Good customer service keeps customers coming back for more; bad service will undoubtedly do damage to a company’s reputation. Few clients will applaud someone who went out of their way to assist, but when poor service is extended, its rare that a business owner doesn’t hear about it. As it is common for entrepreneurs and supervisors to be puzzled when this sort of employee issue comes up, use these suggestions to get a mediocre employee back on track again.

Defining What Poor Service Is

Good customer service is hard work, and oftentimes difficult to define. Therefore start dealing with an employee issue regarding bad service by explaining what customer service is to the organization. If there is already a human resources policy in place – excellent. If not, try saying, “Customer service to Company EFG is about helping solve problems.” By sharing this kind of succinct information, a business owner is saying to the staff member that poor service matters to everyone, not just the customer. Additionally, it conveys that customer service is more than just a smile and a nod; it can encompass fixing something, providing information, or just listening when someone needs to vent.

How To Talk About Bad Customer Service

When a staff member is apathetic or uninterested in providing anything but bad service, use the situation as an opportunity to explain how a change in mindset will benefit them personally. The reasoning may not be personal, as business owners want to keep their competitive advantage with attentive and friendly staff members that soar above the competitors. But when it comes to talking to staff members about a poor service complaint, the easiest way to get the message across is to get personal. Explain to the person in question that there will be nothing more important in their career than good communication, and the only way to ensure long term success in the business world is to cultivate their customer service skills.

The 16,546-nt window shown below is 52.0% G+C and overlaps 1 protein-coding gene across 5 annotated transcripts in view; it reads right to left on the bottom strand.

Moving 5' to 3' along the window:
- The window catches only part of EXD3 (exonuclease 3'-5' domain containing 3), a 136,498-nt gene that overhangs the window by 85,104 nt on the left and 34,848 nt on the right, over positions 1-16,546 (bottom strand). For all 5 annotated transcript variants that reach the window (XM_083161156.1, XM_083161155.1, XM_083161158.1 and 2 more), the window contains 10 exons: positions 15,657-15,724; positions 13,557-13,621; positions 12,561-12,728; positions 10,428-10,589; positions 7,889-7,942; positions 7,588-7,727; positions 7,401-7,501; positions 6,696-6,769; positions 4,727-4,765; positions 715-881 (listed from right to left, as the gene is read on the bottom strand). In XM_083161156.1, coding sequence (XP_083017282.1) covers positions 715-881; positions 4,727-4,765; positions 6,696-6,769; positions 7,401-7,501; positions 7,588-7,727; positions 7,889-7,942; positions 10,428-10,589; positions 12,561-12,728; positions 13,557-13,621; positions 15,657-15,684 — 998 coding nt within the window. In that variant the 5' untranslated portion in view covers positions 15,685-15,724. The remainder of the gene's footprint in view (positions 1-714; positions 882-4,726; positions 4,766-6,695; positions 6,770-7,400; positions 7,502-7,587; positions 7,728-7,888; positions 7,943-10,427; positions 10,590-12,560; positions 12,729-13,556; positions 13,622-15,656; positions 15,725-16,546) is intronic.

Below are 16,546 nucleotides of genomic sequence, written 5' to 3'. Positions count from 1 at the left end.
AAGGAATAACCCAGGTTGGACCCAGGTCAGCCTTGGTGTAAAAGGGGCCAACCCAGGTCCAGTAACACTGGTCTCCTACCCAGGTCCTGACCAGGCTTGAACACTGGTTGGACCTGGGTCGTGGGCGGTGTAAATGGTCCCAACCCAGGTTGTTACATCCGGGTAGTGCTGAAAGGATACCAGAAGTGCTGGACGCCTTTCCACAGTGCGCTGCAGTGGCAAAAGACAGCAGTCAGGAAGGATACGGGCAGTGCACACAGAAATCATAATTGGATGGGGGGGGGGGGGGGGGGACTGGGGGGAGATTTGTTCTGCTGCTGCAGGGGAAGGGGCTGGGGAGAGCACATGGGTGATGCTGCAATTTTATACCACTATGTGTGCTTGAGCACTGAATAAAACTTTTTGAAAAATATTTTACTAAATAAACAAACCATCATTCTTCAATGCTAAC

What To Say To An Employee About Bad Service

Start the conversation by sharing with the staff member the reason for the interaction. Explain that customer service was good at one point in time, and give an example. Then, share that things seem to have waned since then, using specific examples such as appearing uninterested or refusing to assist with troubleshooting customer problems. Then ask the staff member for their interpretation of the poor service situation. Wait, and listen carefully.
Then, ask the staff member a question such as, “Its understood that bad service can happen sometimes. So how can this poor service be turned around into something more positive again?” Use the staff member to solve the employee issue, and take notes if need be regarding their suggestions. Inquire more about anything that isn’t clear, and ask for specifics where applicable.

Next, explain the difference between good and bad customer service for the company, using the discussion that just occurred to drive the points home on a personal level. Explain that communication is the cornerstone to any staff member’s success with the organization, and that to stand out will require lots of learning with regards to problem solving and trying to get into the customers’ head.

End the conversation by confirming the steps the staff member suggested to remedy the employee problem, and invite them to discuss any issues or concerns that crop up along the way. This way the staff member can feel empowered to deal with poor service issues, while the business manager or entrepreneur can feel like concrete expectations can be met.